In brief

  • President Biden's nominee for Treasury Secretary, Janet Yellen, said in oral testimony Tuesday that cryptocurrency crime was of "particular concern."
  • Her written testimony is more even-handed about digital assets' benefits and drawbacks.
  • As Treasury Secretary, Yellen would have purview over the Financial Crimes Enforcement Network.

Janet Yellen has more to say about cryptocurrency.

During her Senate confirmation hearing on January 19, President Biden’s nominee for Treasury Secretary said “cryptocurrencies are of particular concern” when it comes to facilitating crime, including terrorist activity.

In written testimony released today, however, Yellen struck a more measured note, noting their “potential” to improve the financial system.


Yellen’s oral remarks on Tuesday came in response to a question from Democratic Senator Maggie Hassan about some cryptocurrencies being used to fund terrorism. Hassan asked, “Can you outline some of these emerging technological concerns and how Treasury should combat new forms of terrorism criminal financing?”

In other words, it was a narrow question. Moreover, Yellen’s response—in part, that “we really need to examine ways in which we can curtail their use”—was confined to the end of the five minutes allocated to Sen. Hassan for questions. 

The written testimony gave Yellen a chance to more fully express her views. The question submitted by the Senate Committee on Finance asked: “Dr. Yellen, what do you view as the potential threats and benefits these innovations and technologies will have on U.S. national security? Do you think more needs to be done to ensure we have appropriate safeguards and regulations for digital and cryptocurrencies in place?”

She responded: 

“I think it important we consider the benefits of cryptocurrencies and other digital assets, and the potential they have to improve the efficiency of the financial system.”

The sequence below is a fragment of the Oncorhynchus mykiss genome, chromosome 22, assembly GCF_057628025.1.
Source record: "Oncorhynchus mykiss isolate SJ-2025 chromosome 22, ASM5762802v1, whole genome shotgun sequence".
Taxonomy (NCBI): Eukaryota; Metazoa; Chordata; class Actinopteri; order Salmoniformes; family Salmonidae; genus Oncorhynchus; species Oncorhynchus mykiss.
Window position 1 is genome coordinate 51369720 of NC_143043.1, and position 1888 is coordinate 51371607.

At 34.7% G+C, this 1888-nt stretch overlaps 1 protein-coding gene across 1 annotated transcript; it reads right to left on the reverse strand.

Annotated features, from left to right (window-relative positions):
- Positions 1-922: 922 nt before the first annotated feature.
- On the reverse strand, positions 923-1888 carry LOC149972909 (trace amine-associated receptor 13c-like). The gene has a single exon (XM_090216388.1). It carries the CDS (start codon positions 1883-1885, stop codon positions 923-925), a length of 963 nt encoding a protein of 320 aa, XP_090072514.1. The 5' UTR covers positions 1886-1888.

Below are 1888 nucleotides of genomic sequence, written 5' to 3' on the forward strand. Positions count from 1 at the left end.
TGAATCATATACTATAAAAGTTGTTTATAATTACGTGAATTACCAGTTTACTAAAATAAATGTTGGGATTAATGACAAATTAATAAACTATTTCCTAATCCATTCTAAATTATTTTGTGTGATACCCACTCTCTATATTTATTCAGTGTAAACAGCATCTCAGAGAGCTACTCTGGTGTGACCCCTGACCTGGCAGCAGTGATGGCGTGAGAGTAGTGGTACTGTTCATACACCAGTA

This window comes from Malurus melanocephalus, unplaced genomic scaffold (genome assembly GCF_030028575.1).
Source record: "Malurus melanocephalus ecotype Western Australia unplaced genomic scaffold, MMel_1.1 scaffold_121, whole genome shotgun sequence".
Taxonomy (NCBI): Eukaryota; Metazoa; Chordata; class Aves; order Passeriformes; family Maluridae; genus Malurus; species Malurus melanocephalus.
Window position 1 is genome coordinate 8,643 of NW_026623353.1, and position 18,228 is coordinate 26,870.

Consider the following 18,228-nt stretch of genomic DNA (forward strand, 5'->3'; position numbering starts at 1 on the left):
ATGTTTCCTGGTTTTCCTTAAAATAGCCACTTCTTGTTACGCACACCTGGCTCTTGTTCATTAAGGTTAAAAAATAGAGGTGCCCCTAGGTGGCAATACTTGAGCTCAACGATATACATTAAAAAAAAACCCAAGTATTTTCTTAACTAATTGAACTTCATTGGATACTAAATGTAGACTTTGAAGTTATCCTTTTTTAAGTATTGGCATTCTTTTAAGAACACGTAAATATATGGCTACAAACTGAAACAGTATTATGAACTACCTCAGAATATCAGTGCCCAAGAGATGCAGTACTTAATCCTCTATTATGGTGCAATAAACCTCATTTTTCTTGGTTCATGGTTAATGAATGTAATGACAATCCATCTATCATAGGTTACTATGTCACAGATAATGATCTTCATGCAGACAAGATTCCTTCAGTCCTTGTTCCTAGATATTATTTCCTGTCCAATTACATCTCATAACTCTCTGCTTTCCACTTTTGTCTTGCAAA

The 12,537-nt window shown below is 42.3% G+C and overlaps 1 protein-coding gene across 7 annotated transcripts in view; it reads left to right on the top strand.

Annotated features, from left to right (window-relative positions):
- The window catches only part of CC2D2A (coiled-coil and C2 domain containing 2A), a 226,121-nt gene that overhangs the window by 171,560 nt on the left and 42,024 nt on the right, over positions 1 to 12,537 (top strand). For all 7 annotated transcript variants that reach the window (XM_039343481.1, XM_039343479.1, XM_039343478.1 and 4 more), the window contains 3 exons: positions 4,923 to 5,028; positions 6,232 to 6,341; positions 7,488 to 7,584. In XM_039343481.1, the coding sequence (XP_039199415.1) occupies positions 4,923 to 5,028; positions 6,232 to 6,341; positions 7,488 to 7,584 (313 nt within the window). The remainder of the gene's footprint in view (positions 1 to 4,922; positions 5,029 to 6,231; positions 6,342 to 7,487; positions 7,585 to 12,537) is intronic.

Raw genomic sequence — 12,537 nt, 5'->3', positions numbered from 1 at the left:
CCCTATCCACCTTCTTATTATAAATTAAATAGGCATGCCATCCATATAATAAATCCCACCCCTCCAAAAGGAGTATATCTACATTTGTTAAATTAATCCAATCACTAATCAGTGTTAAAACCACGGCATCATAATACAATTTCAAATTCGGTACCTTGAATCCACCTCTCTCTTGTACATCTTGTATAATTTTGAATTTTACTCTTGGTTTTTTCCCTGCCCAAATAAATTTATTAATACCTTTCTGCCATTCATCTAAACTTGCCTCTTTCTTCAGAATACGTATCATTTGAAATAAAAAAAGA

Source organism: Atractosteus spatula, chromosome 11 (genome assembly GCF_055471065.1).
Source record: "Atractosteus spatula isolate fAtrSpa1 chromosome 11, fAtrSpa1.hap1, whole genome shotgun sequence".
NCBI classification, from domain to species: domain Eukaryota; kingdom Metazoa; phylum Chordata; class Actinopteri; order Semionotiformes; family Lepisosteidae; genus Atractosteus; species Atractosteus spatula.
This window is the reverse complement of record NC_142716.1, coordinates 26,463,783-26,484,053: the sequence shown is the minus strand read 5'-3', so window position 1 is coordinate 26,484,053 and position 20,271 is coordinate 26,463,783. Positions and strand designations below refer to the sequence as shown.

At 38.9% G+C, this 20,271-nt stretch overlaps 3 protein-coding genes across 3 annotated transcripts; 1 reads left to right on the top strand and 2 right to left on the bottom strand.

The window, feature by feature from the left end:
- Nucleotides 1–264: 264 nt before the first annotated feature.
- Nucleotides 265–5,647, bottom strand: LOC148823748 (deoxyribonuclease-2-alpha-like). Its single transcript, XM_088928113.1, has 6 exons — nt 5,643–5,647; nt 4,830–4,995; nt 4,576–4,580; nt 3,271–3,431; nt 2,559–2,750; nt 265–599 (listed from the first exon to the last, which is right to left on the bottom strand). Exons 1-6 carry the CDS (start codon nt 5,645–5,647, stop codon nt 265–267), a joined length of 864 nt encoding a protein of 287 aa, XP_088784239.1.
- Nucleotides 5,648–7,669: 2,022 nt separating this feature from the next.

After noting that digital assets can be used for terrorism and money laundering, she continued: 

“I think we need to look closely at how to encourage their use for legitimate activities while curtailing their use for malign and illegal activities. If confirmed, I intend to work closely with the Federal Reserve Board and the other federal banking and securities regulators on how to implement an effective regulatory framework for these and other fintech innovations.”

Yellen is already intimately familiar with the Federal Reserve Board. She chaired it from 2014 to 2018.

As Treasury Secretary, Yellen would have purview over the Financial Crimes Enforcement Network (FinCEN), a Treasury bureau that combats money laundering and terrorism.

FinCEN, under Trump-era Treasury Secretary Steve Mnuchin, proposed new rules for reporting transactions to private crypto wallets that would fully subject virtual currencies to the Bank Secrecy Act. Transactions of more than $3,000 would have to be recorded, while those totalling more than $10,000 in a 24-hour period would have to be reported to FinCEN. President Biden yesterday put a freeze on all federal rulemaking, meaning the FinCEN proposal will first be reviewed by Biden appointees, i.e., Yellen and her designated FinCEN chair.

The Senate Finance Committee is expected to vote on Yellen’s nomination Friday morning, after which it goes to the full chamber for a vote.

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